Later this merged with the Chamber of Commerce to form the BCCI, who came to play a major role in the regeneration of the harbourside and drove the Cabot Circus development at Broadmead.
Now Savage is managing director of Business West, which is embedded in the city’s civic structures. The not-for-profit umbrella company offers advice and financial support to businesses, creates networking opportunities, and seeks to influence policy. The chief executive, James Durie, sits on Marvin Rees’ ‘City Partners’ board of key institutions; they help run Bristol Ideas, one of the city’s major cultural projects; and manage Destination Bristol, overseeing the city’s tourism industry. Their new chairman is Colin Skellett, CEO of the YTL UK Group, who worked with Rees to deliver the Brabazon Arena at Filton and also own Wessex Water.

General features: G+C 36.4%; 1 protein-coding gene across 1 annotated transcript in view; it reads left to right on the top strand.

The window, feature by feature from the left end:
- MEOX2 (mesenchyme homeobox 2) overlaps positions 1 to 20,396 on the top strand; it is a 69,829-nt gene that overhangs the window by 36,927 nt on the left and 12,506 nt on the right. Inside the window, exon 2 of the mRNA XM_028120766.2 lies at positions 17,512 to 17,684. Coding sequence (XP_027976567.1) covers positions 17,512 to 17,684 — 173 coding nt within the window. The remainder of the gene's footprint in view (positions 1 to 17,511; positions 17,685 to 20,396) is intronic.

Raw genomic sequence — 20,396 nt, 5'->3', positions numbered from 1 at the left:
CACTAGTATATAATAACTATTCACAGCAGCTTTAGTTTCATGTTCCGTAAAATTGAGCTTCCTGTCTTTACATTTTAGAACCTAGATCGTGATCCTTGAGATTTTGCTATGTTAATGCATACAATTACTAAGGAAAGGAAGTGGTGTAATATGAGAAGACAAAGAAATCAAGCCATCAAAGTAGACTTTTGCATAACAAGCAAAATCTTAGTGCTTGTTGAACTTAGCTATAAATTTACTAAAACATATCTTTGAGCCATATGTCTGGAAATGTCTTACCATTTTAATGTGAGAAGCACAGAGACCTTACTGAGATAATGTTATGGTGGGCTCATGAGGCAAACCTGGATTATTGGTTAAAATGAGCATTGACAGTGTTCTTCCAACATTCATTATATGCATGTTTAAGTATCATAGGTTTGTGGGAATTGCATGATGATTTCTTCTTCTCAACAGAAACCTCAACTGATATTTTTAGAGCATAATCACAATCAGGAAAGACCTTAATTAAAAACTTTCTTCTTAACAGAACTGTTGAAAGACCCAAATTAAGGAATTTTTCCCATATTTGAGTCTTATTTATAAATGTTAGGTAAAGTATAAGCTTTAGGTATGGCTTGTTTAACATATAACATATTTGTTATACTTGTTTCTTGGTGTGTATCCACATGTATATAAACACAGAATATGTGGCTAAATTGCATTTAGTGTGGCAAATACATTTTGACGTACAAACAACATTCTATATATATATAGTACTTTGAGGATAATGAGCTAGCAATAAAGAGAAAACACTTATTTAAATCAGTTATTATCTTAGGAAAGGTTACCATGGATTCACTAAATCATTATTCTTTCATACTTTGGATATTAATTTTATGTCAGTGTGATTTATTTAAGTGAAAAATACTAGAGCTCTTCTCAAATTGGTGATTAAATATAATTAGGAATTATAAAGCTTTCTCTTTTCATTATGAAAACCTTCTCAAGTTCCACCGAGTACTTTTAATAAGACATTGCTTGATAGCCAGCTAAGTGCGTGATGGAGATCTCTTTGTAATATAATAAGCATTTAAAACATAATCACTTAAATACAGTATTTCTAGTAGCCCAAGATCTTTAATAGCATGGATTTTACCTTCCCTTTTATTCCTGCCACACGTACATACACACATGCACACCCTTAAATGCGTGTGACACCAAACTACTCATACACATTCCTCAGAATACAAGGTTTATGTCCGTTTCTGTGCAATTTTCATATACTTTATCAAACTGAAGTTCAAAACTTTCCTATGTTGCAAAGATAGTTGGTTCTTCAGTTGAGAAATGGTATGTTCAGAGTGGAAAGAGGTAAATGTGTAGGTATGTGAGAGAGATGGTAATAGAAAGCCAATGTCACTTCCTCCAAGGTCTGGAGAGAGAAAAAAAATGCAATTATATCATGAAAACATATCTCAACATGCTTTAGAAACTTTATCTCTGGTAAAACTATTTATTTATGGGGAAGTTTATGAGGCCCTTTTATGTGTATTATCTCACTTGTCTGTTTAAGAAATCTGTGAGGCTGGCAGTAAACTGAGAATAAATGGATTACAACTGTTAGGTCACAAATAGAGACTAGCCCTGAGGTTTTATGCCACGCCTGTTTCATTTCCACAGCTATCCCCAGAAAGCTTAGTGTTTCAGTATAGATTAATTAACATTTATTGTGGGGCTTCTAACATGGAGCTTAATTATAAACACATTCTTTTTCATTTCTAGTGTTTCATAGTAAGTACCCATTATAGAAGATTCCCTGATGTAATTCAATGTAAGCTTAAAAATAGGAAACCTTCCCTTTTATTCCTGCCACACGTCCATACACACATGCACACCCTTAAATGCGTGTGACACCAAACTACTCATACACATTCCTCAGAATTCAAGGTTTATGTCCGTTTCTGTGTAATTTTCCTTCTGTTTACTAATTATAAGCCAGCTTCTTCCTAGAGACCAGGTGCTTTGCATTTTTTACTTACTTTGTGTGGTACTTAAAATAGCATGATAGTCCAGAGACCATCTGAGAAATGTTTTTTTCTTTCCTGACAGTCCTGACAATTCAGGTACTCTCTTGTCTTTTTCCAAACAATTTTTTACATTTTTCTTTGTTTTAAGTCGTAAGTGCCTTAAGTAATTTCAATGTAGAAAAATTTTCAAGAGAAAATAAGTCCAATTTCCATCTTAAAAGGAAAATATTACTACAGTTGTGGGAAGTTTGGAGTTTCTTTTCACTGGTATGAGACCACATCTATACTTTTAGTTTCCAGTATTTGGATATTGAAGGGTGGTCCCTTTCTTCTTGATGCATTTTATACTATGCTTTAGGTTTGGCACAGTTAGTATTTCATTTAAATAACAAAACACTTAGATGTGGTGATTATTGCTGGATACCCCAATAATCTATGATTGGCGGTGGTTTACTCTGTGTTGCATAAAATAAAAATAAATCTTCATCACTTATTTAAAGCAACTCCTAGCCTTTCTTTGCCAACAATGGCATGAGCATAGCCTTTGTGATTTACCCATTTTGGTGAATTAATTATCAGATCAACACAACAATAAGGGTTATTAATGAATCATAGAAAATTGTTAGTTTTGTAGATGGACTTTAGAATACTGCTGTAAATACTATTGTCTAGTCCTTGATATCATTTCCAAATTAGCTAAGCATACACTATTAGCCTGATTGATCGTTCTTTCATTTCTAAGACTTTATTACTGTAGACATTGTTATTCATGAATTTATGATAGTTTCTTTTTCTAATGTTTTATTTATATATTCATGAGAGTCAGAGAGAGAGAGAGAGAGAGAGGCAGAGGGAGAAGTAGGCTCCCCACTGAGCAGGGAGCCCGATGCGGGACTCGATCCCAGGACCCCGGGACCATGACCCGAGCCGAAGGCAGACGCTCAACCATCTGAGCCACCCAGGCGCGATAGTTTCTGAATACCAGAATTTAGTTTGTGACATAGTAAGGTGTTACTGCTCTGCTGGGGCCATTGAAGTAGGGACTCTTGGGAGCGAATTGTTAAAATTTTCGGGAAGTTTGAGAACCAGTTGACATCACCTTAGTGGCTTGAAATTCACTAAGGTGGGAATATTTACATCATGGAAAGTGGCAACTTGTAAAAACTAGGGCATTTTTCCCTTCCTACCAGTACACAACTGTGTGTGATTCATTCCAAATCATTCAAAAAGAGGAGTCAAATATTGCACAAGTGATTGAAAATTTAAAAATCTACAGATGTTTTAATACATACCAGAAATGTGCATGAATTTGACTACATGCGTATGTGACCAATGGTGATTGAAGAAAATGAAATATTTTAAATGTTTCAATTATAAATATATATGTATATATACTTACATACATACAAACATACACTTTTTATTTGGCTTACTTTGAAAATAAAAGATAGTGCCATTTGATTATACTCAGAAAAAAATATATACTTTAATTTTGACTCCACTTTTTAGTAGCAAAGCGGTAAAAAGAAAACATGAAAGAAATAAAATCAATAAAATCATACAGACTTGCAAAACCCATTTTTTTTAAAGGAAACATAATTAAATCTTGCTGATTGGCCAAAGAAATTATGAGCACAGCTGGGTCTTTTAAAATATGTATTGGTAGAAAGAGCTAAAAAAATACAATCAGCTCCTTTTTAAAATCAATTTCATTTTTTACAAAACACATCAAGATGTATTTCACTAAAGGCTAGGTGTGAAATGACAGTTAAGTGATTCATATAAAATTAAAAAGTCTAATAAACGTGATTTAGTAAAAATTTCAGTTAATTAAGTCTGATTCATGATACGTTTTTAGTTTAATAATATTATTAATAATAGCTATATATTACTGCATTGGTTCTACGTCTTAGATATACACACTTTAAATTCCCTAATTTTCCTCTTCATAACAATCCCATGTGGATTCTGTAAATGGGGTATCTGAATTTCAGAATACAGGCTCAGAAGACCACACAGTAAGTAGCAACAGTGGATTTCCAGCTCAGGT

Savage has a long-held interest in the regeneration of Cumberland Basin. His book 2050: High in Hope, published in 2011 – which sought to offer a long-term strategic vision for the city region’s economic growth – outlines a development at Cumberland Basin as one of its “big ideas”.
When I meet him to discuss Western Harbour, the 77-year-old is still a combative force, speaking in tones that feel a world away from his childhood growing up in a working-class, single-parent family in post-war south London.
He describes the Western Harbour Advisory Group (WHAG) to me as an attempt to “stand between the city council and anybody else and be a sort of neutral exchange”, adding: “We wanted to reflect the desires of general people and we wanted to prevent the council from unnecessary attack.”